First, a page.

Minister Moxey continued, “The Bahamas, with its strategic location and well-established infrastructure, stands as a gateway…and it is at the crossroads of two-way trade.

“Our beautiful country has emerged as a major transshipment terminal, facilitating the seamless flow of goods and creating linkages across continents.”

The Caribbean region is focused on trade and investment opportunities with Africa, and the meeting in Nassau demonstrates the importance of the matter, she said.

In closing, she said, “The Afro-Caribbean Marketplace and Logistics Center will not only boost economic growth but also strengthen the bonds of friendship and cultural understanding between both regions.”

 

PHOTO CAPTION

1st insert –  At the Welcome Reception for Afreximbank’s 31st Annual Meetings (AAM 2024) at Baha Mar Resort, Wednesday, Minister for Grand Bahama the Hon. Ginger Moxey, at podium, gives an address on the importance of the meetings.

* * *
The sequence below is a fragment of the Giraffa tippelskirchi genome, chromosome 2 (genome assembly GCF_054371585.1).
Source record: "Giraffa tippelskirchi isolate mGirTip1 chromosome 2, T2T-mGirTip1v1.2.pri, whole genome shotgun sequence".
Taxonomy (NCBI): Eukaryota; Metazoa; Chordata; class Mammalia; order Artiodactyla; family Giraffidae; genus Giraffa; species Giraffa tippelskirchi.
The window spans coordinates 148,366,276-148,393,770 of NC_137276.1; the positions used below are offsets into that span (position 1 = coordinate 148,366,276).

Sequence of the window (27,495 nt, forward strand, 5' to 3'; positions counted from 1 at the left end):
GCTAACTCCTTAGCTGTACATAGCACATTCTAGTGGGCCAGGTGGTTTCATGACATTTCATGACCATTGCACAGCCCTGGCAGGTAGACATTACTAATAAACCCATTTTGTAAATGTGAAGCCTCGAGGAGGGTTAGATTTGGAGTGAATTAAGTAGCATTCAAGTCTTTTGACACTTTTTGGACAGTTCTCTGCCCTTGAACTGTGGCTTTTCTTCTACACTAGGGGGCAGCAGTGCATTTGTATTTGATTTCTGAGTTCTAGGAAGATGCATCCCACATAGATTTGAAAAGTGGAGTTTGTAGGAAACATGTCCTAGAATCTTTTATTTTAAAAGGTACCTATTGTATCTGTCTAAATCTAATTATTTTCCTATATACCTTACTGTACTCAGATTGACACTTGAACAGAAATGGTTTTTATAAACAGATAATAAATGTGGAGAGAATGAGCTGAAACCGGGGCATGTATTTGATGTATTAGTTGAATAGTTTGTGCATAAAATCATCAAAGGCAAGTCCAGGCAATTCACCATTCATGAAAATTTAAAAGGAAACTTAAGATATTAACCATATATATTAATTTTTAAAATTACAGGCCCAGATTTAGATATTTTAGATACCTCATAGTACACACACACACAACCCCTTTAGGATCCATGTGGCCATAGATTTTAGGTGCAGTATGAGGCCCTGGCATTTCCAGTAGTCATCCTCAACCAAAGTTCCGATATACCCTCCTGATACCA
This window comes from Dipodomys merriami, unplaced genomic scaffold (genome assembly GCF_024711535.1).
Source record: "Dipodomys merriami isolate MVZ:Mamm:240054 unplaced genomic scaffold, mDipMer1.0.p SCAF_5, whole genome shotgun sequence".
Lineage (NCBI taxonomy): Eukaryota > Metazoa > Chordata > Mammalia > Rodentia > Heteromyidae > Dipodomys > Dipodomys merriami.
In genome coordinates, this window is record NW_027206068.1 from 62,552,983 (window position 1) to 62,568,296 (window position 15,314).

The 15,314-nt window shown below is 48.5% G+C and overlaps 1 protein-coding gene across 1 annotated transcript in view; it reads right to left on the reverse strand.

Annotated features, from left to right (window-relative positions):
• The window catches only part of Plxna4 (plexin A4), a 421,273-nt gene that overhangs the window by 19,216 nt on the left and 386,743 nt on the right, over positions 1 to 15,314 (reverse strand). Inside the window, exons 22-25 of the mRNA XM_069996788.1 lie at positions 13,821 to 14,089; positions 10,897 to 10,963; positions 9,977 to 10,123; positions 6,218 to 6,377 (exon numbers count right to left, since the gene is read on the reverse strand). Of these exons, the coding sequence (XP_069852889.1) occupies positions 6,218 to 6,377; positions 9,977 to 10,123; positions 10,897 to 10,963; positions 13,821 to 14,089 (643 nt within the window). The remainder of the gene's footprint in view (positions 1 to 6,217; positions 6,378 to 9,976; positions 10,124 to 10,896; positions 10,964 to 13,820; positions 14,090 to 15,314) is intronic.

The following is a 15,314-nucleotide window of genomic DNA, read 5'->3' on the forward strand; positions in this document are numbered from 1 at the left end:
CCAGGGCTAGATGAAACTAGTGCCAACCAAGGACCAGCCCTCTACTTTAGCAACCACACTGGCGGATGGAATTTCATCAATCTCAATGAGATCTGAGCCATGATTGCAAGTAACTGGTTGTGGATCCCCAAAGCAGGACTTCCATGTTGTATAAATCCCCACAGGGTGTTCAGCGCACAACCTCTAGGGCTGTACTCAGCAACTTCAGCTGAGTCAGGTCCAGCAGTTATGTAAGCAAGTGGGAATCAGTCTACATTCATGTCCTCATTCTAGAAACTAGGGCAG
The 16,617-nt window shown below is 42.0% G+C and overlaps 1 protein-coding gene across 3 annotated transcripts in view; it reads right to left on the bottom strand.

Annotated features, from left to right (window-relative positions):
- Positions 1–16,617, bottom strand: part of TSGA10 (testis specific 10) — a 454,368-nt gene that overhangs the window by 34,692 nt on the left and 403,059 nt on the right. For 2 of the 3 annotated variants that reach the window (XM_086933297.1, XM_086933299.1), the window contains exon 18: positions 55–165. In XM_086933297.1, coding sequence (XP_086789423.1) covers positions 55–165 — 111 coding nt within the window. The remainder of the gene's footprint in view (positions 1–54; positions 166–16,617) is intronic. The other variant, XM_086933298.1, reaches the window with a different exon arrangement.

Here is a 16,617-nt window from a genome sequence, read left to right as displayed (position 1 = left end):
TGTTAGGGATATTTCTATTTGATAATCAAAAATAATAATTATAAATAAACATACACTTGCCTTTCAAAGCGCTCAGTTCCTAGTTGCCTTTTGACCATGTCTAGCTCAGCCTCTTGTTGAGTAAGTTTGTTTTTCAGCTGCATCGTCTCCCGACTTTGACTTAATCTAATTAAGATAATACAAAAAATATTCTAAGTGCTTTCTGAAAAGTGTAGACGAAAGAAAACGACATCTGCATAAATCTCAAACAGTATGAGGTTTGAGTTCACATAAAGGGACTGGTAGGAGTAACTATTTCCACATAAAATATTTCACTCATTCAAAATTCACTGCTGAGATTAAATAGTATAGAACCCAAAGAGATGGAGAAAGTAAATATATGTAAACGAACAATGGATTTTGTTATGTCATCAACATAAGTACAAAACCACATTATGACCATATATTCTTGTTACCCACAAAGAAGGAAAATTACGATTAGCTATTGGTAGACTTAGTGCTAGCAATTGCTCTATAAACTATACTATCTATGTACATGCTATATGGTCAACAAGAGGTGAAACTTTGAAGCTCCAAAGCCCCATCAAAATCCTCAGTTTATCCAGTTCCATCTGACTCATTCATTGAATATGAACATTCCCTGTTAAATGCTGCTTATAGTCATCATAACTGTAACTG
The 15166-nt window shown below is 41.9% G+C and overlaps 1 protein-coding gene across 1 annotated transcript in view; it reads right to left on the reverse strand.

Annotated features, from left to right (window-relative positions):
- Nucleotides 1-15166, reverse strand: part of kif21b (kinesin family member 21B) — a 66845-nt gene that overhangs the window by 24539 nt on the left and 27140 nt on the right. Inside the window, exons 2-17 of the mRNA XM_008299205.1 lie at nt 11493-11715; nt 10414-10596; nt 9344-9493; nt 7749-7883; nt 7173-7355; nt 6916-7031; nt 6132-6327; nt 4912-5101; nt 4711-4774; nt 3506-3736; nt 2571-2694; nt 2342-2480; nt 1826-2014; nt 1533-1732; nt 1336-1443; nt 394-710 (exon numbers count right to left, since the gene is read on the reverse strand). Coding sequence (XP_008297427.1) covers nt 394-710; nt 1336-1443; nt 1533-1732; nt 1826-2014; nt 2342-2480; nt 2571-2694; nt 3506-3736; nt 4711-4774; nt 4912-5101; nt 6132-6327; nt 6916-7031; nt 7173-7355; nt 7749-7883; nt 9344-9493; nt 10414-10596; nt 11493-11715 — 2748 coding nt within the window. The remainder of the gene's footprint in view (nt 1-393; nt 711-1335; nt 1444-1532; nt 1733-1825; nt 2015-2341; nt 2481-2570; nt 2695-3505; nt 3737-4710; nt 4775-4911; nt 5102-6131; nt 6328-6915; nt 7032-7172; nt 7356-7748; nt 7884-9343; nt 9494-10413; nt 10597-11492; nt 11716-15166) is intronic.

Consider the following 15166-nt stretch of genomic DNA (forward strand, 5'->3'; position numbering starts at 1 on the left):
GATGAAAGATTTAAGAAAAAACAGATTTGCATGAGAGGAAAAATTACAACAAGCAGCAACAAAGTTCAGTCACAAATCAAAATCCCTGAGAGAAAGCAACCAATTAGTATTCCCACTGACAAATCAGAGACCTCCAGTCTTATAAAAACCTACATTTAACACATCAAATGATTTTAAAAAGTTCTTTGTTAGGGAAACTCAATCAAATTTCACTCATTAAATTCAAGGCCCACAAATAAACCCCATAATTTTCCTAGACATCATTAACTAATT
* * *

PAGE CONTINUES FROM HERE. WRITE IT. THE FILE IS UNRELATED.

2nd insert – In photos, Deputy Prime Minister and Minister of Tourism, Investments and Aviation the Hon. Chester Cooper chats with Prime Minister of Barbados, the Hon. Mia Mottley.

(BIS Photos/Kemuel Stubbs and Eric Rose)

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Disaster Risk Management Authority streamlines response agencies for greater effectiveness; this year, very active hurricane season predicted

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By BETTY VEDRINE
Bahamas Information Services

 

NASSAU, The Bahamas – The newly formed Disaster Risk Management Authority (DRM Authority), held a press conference, June 4, 2024 to mark the official opening of the 2024 Atlantic hurricane season. This season — which commences June 1 and ends November 30 — is anticipated to be the most active one seen in decades.  The press conference took place at the Disaster Risk Management Operations Centre, formerly NEMA, on Gladstone Road.

State Minister Leon Lundy